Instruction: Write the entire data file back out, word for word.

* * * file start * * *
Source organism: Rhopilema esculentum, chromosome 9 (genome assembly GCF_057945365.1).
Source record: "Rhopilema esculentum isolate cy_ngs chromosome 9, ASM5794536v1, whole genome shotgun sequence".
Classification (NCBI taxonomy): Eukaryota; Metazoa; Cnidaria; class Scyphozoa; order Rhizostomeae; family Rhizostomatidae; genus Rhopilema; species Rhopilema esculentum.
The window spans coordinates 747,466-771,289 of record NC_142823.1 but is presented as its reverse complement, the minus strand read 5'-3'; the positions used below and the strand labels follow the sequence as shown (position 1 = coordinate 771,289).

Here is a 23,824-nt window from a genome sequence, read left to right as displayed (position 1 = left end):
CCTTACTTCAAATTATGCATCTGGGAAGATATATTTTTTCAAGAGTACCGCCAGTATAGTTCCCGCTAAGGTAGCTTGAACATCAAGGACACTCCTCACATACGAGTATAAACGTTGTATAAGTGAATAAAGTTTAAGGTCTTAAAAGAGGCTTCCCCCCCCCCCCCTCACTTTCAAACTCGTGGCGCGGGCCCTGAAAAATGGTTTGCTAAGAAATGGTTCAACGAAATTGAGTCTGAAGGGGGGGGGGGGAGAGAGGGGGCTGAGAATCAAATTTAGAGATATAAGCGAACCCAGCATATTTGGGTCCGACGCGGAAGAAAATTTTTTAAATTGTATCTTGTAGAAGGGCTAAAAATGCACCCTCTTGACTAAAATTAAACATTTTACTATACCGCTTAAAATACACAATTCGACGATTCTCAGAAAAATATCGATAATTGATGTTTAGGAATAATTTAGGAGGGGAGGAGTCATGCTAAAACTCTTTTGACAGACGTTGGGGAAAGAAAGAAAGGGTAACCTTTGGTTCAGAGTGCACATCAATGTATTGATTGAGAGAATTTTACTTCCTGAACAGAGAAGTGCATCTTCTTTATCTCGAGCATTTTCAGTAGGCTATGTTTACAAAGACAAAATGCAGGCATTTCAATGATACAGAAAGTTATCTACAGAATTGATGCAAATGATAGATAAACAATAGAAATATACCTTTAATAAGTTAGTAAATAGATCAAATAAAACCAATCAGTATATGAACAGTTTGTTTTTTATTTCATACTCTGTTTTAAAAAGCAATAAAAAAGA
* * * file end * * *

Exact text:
Source organism: Rhopilema esculentum, chromosome 9 (genome assembly GCF_057945365.1).
Source record: "Rhopilema esculentum isolate cy_ngs chromosome 9, ASM5794536v1, whole genome shotgun sequence".
Classification (NCBI taxonomy): Eukaryota; Metazoa; Cnidaria; class Scyphozoa; order Rhizostomeae; family Rhizostomatidae; genus Rhopilema; species Rhopilema esculentum.
The window spans coordinates 747,466-771,289 of record NC_142823.1 but is presented as its reverse complement, the minus strand read 5'-3'; the positions used below and the strand labels follow the sequence as shown (position 1 = coordinate 771,289).

Here is a 23,824-nt window from a genome sequence, read left to right as displayed (position 1 = left end):
CCTTACTTCAAATTATGCATCTGGGAAGATATATTTTTTCAAGAGTACCGCCAGTATAGTTCCCGCTAAGGTAGCTTGAACATCAAGGACACTCCTCACATACGAGTATAAACGTTGTATAAGTGAATAAAGTTTAAGGTCTTAAAAGAGGCTTCCCCCCCCCCCCCTCACTTTCAAACTCGTGGCGCGGGCCCTGAAAAATGGTTTGCTAAGAAATGGTTCAACGAAATTGAGTCTGAAGGGGGGGGGGGGAGAGAGGGGGCTGAGAATCAAATTTAGAGATATAAGCGAACCCAGCATATTTGGGTCCGACGCGGAAGAAAATTTTTTAAATTGTATCTTGTAGAAGGGCTAAAAATGCACCCTCTTGACTAAAATTAAACATTTTACTATACCGCTTAAAATACACAATTCGACGATTCTCAGAAAAATATCGATAATTGATGTTTAGGAATAATTTAGGAGGGGAGGAGTCATGCTAAAACTCTTTTGACAGACGTTGGGGAAAGAAAGAAAGGGTAACCTTTGGTTCAGAGTGCACATCAATGTATTGATTGAGAGAATTTTACTTCCTGAACAGAGAAGTGCATCTTCTTTATCTCGAGCATTTTCAGTAGGCTATGTTTACAAAGACAAAATGCAGGCATTTCAATGATACAGAAAGTTATCTACAGAATTGATGCAAATGATAGATAAACAATAGAAATATACCTTTAATAAGTTAGTAAATAGATCAAATAAAACCAATCAGTATATGAACAGTTTGTTTTTTATTTCATACTCTGTTTTAAAAAGCAATAAAAAAGA